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Florence, Colo. police officer Michael Gordon, 25, has seen four or five overdoses in his two years on the police force. He said he was called to respond to another one on Aug. 6 at 1:43 a.m.

A man was banging on the door of the Florence Police Department, panicking and asking for help. Gordon ran over to his car and saw an approximately 20-year-old woman with her eyes closed.

“She was real clammy, lethargic, not really responsive,” Gordon said. The woman was breathing deeply but her pacing was off, halting longer than usual between breaths.

The woman had taken heroin, and now she appeared to be overdosing. Gordon went to his patrol car and grabbed a dose of naloxone, an opioid overdose antidote.

In an opioid overdose, the drug depresses the respiratory system and users typically die from lack of oxygen. Naloxone works by knocking opioids off the relevant brain receptors, making it possible to breathe more easily and get medical help.

Gordon sprayed the drug in the woman’s nostrils, as you’re supposed to do.

“You gotta breathe, stay with me, you’re going to be fine,” he said he kept telling her. “You need to breathe, you need to breathe.”

After a minute, the woman made a face when Gordon rubbed her sternum—a technique for assessing responsiveness—and squeezed his hand a little. He knew then that the antidote was working, he said.

Heroin’s death toll has increased across Colorado. In 2014, 899 people died from drug overdoses, according to an analysis by the Colorado Health Institute, a grantee of The Colorado Trust.

In communities like Florence in Fremont County, as well as in counties to its south and southeast, rates of overdose deaths have risen higher than the national average. Fremont County’s drug overdose death rate in 2014 was 16.1 to 18 people per 100,000, up from 10.1 to 12 people per 100,000 a decade earlier, according to the analysis. That equates to about seven or eight deaths in the county in 2014. The national average that year was 14.7 deaths per 100,000.

Twelve Colorado counties had overdose death rates of more than 20 per 100,000 people in 2014, making them among the highest rates in the country, according to the analysis. Nine of those 12 counties are in rural Colorado.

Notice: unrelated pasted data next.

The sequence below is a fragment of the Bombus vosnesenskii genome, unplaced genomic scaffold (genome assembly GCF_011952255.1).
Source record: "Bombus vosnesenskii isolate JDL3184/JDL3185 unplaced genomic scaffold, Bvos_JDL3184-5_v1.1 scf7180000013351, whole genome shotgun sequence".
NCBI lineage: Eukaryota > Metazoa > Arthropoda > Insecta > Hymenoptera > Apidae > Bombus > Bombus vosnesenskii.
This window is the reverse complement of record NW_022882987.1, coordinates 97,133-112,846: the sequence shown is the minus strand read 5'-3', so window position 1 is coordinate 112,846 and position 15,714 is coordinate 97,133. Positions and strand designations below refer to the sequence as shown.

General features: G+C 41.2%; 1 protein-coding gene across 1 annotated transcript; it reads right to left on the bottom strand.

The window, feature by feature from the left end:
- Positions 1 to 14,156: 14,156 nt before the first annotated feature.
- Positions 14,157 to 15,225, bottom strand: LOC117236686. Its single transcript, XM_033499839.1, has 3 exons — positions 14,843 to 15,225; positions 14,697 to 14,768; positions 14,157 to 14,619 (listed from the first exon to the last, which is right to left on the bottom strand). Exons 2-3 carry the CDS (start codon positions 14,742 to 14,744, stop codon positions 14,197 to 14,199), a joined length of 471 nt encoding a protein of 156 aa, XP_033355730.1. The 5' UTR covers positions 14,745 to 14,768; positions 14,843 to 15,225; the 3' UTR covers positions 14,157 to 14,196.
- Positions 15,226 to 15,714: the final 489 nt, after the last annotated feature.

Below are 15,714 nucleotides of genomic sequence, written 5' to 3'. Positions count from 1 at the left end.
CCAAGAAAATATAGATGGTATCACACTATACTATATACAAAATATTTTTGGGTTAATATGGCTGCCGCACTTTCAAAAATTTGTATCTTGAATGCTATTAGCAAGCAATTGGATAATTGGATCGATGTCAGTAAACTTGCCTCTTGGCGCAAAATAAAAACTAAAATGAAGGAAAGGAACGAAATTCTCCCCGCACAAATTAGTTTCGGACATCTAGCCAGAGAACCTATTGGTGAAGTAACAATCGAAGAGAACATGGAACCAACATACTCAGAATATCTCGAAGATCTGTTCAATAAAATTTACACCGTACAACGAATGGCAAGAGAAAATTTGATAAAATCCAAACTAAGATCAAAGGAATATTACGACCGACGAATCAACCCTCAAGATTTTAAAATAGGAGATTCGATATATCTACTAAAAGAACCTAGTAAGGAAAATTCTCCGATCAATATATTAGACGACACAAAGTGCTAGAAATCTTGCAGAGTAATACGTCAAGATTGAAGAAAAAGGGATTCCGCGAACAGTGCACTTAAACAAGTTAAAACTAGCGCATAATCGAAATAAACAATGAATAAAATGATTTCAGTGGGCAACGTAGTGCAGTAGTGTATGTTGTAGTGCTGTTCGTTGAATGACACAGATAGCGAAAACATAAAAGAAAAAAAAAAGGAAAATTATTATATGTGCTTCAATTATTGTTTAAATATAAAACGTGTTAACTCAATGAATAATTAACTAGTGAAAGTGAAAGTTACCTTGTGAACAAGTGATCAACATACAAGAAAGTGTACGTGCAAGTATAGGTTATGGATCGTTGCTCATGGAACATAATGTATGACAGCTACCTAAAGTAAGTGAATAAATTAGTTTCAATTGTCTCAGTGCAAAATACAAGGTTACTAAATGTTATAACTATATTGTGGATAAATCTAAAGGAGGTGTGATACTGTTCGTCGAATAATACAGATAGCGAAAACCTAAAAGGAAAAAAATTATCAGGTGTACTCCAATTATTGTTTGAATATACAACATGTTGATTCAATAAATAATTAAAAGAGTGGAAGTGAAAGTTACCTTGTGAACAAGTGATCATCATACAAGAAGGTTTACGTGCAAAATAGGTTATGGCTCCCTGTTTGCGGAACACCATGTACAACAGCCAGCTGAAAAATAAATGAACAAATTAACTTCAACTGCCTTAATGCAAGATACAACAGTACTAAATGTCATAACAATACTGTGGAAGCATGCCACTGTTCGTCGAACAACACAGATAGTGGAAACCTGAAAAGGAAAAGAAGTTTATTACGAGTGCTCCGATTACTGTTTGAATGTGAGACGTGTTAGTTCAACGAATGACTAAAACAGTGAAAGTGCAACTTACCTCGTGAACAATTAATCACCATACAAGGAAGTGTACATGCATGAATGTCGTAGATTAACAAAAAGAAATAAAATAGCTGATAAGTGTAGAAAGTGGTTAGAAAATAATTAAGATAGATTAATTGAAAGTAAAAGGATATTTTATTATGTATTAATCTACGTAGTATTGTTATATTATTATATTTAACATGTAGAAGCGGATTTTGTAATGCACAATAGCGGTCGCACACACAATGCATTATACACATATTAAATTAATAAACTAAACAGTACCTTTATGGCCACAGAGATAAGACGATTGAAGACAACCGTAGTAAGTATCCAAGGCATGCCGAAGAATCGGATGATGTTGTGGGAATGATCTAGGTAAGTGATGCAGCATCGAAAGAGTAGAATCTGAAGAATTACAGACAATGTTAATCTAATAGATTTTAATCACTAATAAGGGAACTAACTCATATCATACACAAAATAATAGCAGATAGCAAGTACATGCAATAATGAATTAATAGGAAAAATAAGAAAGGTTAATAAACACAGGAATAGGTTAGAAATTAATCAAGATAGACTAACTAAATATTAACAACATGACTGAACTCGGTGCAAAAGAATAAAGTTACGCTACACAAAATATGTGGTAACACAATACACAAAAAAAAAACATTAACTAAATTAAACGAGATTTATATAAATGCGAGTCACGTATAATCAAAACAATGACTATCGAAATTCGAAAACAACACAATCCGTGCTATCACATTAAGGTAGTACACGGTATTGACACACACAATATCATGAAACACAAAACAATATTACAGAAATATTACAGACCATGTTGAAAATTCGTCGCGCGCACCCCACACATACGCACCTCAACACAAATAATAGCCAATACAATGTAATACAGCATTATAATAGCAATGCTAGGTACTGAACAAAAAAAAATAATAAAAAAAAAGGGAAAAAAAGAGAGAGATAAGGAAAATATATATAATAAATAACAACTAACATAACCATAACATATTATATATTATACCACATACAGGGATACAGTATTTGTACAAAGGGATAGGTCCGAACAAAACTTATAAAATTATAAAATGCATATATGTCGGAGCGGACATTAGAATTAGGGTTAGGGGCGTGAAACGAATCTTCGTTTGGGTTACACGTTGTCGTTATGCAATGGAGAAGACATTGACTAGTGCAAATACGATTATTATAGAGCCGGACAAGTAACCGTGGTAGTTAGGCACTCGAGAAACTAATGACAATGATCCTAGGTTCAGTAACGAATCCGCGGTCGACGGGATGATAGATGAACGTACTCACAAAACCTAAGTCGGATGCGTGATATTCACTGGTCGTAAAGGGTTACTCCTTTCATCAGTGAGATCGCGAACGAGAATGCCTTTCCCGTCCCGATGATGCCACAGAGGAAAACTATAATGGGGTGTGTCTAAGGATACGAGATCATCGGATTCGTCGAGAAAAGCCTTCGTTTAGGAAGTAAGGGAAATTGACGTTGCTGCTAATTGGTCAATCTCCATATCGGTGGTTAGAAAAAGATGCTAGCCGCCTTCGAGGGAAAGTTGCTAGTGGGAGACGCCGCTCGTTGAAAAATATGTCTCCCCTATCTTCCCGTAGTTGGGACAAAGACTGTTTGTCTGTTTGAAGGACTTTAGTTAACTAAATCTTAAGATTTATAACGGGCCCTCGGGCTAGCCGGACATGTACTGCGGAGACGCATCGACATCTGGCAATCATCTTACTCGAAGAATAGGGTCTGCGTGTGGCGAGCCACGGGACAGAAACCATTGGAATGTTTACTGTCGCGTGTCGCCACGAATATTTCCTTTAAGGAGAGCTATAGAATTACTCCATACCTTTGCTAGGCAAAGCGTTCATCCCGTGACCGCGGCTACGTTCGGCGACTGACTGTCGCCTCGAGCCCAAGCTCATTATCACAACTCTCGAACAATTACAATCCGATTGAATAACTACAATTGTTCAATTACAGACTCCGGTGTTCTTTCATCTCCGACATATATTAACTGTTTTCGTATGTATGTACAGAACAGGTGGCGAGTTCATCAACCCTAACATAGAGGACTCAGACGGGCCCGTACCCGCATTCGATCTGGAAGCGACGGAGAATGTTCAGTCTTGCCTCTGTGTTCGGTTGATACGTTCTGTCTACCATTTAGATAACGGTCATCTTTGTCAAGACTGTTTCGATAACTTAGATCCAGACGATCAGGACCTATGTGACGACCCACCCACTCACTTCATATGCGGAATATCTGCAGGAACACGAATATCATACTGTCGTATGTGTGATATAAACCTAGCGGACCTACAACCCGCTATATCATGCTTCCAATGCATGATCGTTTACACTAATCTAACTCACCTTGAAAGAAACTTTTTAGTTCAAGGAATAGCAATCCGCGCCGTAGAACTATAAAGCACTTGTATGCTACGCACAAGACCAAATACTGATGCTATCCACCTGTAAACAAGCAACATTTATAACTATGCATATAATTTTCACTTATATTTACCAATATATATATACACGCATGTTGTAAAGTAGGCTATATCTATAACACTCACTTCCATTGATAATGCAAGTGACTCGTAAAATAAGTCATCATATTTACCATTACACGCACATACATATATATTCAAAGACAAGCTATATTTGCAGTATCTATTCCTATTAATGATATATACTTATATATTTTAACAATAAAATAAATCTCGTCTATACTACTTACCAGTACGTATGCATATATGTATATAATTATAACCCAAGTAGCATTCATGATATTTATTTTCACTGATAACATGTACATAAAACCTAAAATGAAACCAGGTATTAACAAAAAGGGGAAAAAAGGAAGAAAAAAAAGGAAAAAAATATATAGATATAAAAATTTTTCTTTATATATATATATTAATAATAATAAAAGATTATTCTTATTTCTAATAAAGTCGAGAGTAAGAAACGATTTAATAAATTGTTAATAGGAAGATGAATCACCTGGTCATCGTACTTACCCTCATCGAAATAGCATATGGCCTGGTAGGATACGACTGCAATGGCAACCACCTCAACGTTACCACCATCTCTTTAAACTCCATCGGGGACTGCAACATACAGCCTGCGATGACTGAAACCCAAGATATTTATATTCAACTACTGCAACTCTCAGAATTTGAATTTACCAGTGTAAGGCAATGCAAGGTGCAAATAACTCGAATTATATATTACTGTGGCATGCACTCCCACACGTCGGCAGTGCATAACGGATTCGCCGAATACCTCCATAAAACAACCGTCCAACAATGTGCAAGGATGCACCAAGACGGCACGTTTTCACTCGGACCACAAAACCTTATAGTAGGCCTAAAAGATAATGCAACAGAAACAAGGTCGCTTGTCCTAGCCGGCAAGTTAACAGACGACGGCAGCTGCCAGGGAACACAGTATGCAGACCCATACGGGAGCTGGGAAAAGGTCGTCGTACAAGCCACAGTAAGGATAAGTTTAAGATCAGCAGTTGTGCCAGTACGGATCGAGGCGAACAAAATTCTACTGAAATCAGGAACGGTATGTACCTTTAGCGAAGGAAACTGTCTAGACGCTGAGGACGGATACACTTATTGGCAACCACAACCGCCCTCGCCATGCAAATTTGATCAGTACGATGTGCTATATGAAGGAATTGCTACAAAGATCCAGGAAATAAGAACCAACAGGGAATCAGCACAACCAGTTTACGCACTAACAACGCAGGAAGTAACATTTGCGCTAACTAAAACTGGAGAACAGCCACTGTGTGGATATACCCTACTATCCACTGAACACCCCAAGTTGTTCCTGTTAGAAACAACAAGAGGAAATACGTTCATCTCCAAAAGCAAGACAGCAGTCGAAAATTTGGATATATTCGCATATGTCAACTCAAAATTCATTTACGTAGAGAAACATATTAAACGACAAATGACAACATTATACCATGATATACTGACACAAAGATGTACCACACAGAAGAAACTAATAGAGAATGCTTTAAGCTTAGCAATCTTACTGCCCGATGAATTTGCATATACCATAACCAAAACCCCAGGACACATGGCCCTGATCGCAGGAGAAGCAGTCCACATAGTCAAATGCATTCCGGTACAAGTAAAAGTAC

Many people in those counties are trying to save lives using naloxone. The Florence Police Department is one of 23 departments that has trained and equipped officers with the opioid overdose antidote. In September, Attorney General Cynthia Coffman announced a program to train every municipal police and county sheriff’s department in 17 of the counties most affected by the heroin epidemic.

However, the need extends farther than the counties included in the project, such as in rural Custer county, which went from 6.1 to 8 overdose deaths per 100,000 in 2004, to 18.1 to 20 deaths per 100,000 in 2014, among the highest rates in the state.

Seven or eight additional jurisdictions have contacted the attorney general’s office asking for naloxone and training, said José Esquibel, community engagement director for the Office of the Attorney General.

“If we can expand (the program), yes, we’ll try and do that,” he said.

Pharmacies are also making naloxone available to the public. In fact, in theory, Colorado Senate Bill 15-053 last year changed the law to enable “standing orders” for naloxone, meaning anyone who shows up to participating pharmacies can get the antidote without a prescription. Last year, Larry Wolk, MD, Colorado’s chief medical officer and executive director at the Colorado Department of Public Health and Environment, issued a standing order for the state to access naloxone under his medical license.